In this Introduction I gave an account of how Clinton improved his fortunes in 1995 and 1996 -- something I should have made a start on doing two years before. I recounted how he raised record amounts of money and propitiated potential critics on the left, Edward Kennedy and Jesse Jackson. I noted how Bob Dole was an uninspirational victor in the Republican primaries and noted that Lamar Alexander, if he had won 7,000-odd more votes in New Hampshire, might have been the nominee instead (anyone left standing as the chief opponent of Patrick Buchanan would have won). I gave what I think is a reasonably fair account of the campaign. I noted that Clinton's first term and his reelection had not resulted in a leftward direction on policy.
Looking ahead, I thought that no one owned the future. "The 1992 and 1996 Clinton presidential victories stand for the proposition that a New Democrat beats an Old Republican. The 1994 and 1996 Republican congressional victories stand for the proposition that New Republicans beat Old Democrats. The three decades after the New Deal stand for the proposition that Old Democrats beat Old Republicans. But no one can be sure now if New Democrats beat New Republicans, or vice versa." I think that still stands as of June 2003.
Then I repeated from the Introduction to the 1996 Almanac the section on Tocquevillian America. The New Deal historians' theories don't explain much about the last 20 years of American politics; this theory does better. There followed an analysis of the exit polls, similar to the analysis of the 1992 results, since they were similar too. I noted the tendency of different regions to trend toward the dominant party; in a country where people increasingly can choose where they live, and politics is based on cultural attitudes, that is a natural tendency. We all know of people who wouldn't leave New York City for Texas, and people who wouldn't leave Texas for New York City; the former are heavily Democratic, the latter heavily Republican. Then I took a look at five regions of the country -- the Northeast Corridor (including metro Philadelphia but not the rest of Pennsylvania) and the Pacific Rim culturally liberal and heavily Democratic, the South Atlantic and the Interior culturally conservative and heavily Republican and the Interior, 40% of the country, culturally mixed and politically marginal.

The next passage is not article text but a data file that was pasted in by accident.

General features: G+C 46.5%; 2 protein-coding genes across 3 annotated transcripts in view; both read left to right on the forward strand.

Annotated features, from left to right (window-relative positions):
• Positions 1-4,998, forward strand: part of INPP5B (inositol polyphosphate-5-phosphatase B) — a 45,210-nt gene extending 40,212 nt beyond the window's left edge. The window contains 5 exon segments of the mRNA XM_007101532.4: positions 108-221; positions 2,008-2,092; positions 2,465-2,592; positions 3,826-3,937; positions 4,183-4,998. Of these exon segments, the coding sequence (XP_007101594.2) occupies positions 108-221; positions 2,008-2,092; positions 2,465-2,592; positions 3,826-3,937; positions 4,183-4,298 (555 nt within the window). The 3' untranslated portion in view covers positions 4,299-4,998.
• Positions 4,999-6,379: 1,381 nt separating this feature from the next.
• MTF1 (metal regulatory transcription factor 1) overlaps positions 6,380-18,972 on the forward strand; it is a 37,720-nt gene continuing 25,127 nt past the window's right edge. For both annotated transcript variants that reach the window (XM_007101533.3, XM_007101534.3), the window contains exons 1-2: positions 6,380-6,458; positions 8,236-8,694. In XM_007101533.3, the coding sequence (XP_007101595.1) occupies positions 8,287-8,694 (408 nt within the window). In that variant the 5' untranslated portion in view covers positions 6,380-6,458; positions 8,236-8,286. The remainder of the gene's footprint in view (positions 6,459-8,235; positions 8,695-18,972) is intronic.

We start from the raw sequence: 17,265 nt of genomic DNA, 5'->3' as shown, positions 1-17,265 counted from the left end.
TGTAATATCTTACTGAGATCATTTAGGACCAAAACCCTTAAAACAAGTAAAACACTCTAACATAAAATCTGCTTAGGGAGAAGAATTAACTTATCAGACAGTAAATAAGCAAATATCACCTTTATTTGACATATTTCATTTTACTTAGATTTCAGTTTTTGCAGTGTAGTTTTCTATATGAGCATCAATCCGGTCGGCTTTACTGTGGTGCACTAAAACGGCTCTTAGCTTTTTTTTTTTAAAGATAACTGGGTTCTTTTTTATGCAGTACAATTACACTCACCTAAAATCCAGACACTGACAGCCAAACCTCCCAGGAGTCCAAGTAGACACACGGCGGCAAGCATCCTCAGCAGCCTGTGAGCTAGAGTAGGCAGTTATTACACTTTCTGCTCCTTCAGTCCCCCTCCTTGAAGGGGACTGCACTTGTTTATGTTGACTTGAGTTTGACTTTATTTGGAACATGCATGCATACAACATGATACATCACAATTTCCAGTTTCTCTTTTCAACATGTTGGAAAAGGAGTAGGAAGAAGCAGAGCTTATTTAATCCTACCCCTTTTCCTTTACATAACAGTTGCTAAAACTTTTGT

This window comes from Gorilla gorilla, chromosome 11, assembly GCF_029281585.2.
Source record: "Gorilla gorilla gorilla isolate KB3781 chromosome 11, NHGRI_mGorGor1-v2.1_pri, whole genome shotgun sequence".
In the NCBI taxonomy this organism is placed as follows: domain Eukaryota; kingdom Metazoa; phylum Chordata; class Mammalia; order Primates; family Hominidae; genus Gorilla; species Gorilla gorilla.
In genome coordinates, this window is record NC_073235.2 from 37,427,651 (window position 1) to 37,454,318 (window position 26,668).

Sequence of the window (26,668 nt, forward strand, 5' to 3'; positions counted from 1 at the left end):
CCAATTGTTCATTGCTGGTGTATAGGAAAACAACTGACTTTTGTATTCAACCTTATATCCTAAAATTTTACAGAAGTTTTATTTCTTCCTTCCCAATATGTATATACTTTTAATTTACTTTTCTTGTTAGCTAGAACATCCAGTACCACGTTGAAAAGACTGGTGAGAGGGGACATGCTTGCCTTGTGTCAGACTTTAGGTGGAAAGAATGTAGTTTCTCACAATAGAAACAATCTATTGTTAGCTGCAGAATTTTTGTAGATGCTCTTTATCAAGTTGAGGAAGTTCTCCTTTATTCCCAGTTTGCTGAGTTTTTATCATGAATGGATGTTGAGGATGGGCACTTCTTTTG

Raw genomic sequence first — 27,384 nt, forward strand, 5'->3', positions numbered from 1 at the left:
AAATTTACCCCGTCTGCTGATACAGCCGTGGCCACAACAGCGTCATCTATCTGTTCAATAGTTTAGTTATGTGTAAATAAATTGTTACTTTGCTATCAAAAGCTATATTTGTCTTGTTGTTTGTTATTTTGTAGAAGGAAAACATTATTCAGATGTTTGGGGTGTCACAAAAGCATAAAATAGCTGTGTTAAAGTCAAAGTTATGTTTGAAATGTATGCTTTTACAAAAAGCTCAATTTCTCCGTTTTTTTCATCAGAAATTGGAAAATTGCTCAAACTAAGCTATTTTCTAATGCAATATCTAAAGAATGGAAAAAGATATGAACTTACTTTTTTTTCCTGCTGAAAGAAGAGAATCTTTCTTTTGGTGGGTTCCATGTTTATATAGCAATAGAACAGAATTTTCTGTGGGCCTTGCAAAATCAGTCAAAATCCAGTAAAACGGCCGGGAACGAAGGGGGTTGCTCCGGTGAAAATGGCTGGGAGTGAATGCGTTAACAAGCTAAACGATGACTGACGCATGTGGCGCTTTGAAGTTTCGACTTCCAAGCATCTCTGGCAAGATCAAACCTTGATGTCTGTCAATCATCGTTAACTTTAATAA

The House. I noted that Newt Gingrich and the House Republicans gave up on setting the agenda but, perhaps for deadline reasons, did not take note of the budget agreement reached by Gingrich and White House Chief of Staff Erskine Bowles. I didn't provide a forecast of the 1998 elections. Too bad: at around the same time I wrote an article for the Weekly Standard arguing that it was not inevitable that the opposition would pick up a large number of seats in the offyear election in the president's second term. This had often happened in history, but only to presidents who had coattails and whose hubris led him to pursue unpopular policies. Clinton had shown his hubris in his first term, and was not about to raise taxes or turn over a major program to his wife again.
The Senate. This was a Senate, I wrote, using Harry McPherson's terms, of few whales and many minnows. My forecast of the 1998 elections was pretty close to being right.
The Presidency. Even though I had no inkling that Clinton would be impeached, I compared him to Richard Nixon. Nixon was a conservative who on policy mostly deferred to liberals; Clinton was a liberal who on policy mostly deferred to conservatives. Times and not the man were in control. I took some note of the Clinton fundraising scandals.
The 2000 Election. It didn't seem early to look ahead to 2000 when, as in only two years since 1920 (1960 and 1988) Americans would have to elect a new president. I took a quick look at Democratic candidates and constituencies and provided an alphabetical list of 27 possible Republican candidates (I missed Gary Bauer and Alan Keyes).